Dean Cocking

 Dean Cocking

 Linda Cocking

Forty years…. notice how each one appears to get shorter? After Pomona I left the West Coast; my home for almost 20 years, and have never permanently returned. The first stop was Ithaca, New York, for an M.S. in plant physiology at Cornell University. Then it seemed like a good time to return to the real world and I moved slightly northward to Utica, New York, to teach biology at a community college. Three years of that provided the motivation to head back to academia and we moved to the banks of the Raritan River in New Jersey, where I earned a Ph.D. at Rutgers University in ecology. Note that this time it was “we” who moved. The best part of my upstate New York experience was meeting a registered nurse who has been my wife for about 33 years. Linda has long retired from practice…. maybe that is why she looks more relaxed and younger than me. (I took her picture Easter Sunday.) We haven’t been keeping real close score on the anniversaries, but I do remember that we spent our 25th with our two Springer Spaniels, Christie and Bounder, a great pizza and a good bottle of wine. We will probably celebrate the 35th in the same way, but without the dogs, since both died shortly after reaching 15 years old. We haven’t replaced them thus far, and probably never could. We think about adding a new dog or two once I retire from teaching, probably sometime in the next few years. Since we don’t have children or grandchildren to spoil, what better outlet for that basic nurturing instinct?

It is not as if I haven’t had a lot of contact with younger generations. By rough estimate, I’ve had over four thousand students in around 35 years of classroom teaching. One of the pleasures has been directing graduate and undergraduate research students and then following their careers. You like to think that you played some small role in their successes and take pleasure when you learn of relatively few failures.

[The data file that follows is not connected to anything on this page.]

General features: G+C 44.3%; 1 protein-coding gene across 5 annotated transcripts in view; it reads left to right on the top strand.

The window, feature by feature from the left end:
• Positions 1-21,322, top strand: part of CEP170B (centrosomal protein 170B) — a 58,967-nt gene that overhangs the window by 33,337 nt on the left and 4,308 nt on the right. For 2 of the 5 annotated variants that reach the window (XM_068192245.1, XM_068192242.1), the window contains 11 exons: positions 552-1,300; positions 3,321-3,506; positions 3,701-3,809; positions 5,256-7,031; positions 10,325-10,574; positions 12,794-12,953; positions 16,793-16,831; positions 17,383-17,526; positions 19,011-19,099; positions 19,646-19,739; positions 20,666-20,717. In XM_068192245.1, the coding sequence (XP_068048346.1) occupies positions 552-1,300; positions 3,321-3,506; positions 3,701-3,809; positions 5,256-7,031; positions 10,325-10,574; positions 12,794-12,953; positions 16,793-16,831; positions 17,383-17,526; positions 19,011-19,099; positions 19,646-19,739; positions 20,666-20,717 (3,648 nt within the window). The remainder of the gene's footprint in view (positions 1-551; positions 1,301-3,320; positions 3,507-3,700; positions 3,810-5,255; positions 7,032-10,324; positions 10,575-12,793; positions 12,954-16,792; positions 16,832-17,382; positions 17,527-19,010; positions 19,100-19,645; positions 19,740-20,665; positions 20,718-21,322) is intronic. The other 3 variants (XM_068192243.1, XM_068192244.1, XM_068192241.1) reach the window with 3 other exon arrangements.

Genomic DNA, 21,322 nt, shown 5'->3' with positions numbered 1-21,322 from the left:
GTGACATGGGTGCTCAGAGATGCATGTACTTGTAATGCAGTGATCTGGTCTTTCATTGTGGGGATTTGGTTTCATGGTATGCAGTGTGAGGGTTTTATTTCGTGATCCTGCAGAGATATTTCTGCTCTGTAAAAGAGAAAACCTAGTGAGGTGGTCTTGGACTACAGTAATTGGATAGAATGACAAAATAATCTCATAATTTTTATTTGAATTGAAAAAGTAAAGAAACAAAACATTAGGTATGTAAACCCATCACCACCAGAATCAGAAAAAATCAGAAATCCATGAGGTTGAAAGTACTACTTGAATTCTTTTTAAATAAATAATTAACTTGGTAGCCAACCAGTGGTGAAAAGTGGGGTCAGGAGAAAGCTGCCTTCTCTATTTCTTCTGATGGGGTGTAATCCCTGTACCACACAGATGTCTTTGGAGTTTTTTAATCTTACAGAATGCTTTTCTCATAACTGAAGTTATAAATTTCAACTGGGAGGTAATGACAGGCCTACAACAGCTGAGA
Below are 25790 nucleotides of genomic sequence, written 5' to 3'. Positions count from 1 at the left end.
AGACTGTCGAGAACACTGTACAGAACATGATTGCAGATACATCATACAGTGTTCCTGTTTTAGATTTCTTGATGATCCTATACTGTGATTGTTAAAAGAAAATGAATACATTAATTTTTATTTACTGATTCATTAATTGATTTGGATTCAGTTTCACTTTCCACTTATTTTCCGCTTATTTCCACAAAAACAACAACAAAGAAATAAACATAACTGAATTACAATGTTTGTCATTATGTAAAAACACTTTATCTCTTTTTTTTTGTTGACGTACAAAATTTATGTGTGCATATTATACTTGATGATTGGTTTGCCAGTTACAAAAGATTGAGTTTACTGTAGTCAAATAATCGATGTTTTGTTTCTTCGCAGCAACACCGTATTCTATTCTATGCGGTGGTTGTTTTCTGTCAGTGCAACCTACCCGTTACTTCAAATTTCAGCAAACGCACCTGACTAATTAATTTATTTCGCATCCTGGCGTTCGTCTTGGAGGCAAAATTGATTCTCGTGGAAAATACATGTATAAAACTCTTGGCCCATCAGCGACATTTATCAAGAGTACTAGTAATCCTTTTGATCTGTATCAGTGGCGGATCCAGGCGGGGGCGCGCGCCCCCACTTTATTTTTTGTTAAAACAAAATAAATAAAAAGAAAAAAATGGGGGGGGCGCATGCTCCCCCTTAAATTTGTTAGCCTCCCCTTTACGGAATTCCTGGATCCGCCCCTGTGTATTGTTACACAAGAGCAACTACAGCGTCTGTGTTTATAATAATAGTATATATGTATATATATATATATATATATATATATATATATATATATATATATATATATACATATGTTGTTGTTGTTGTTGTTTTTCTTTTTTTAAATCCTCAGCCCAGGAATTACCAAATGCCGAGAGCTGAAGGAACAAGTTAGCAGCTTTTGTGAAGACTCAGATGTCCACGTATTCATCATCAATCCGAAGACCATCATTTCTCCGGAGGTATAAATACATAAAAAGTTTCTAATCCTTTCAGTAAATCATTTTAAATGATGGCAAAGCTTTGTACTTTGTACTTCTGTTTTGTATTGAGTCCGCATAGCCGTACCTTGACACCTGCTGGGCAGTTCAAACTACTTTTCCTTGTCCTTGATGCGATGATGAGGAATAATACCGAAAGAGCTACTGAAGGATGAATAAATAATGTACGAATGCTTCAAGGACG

We came to Harrisonburg, Virginia, immediately after I graduated from Rutgers in 1972 and have been here ever since. Professionally, I have spent the last thirty years as an ecologist. I presently teach introductory, landscape, community and non-majors ecology courses. Over the years I’ve worked with research students on several projects including fire ecology and forest succession in Shenandoah National Park. More recently we have been studying the uptake of mercury into plants, animals and atmospheric dust from contaminated soils on the South River flood plain at Waynesboro, VA. I took a brief excursion into administration as Acting Department Head and several years as Assistant Department Head. Right now I am doing as much as possible to get off that year round trip and my major present administrative role is as Undergraduate Biology Academic Coordinator.

I don’t get as much time as I would like at present for general reading, play/concert going, hiking and the like. We have been able to spend a couple of weeks at Wrightsville Beach, near Wilmington, NC, each of the past few years and intend to increase travel time in the future. That, and a lot of home and garden backlog, loom on the horizon, both in the upcoming summer and also in the long term. We will probably keep a house in the Shenandoah Valley as a base camp after retirement, but hope to spend a fair amount of time elsewhere. I have no intention to stop working completely in the near future. I may pick up on a couple of writing projects that have been on hold for years, volunteer somewhere, or teach occasionally part time.

Have a great 40th reunion. I would really like to have been able to get back to Claremont again and see everyone, but we just couldn’t schedule it this year.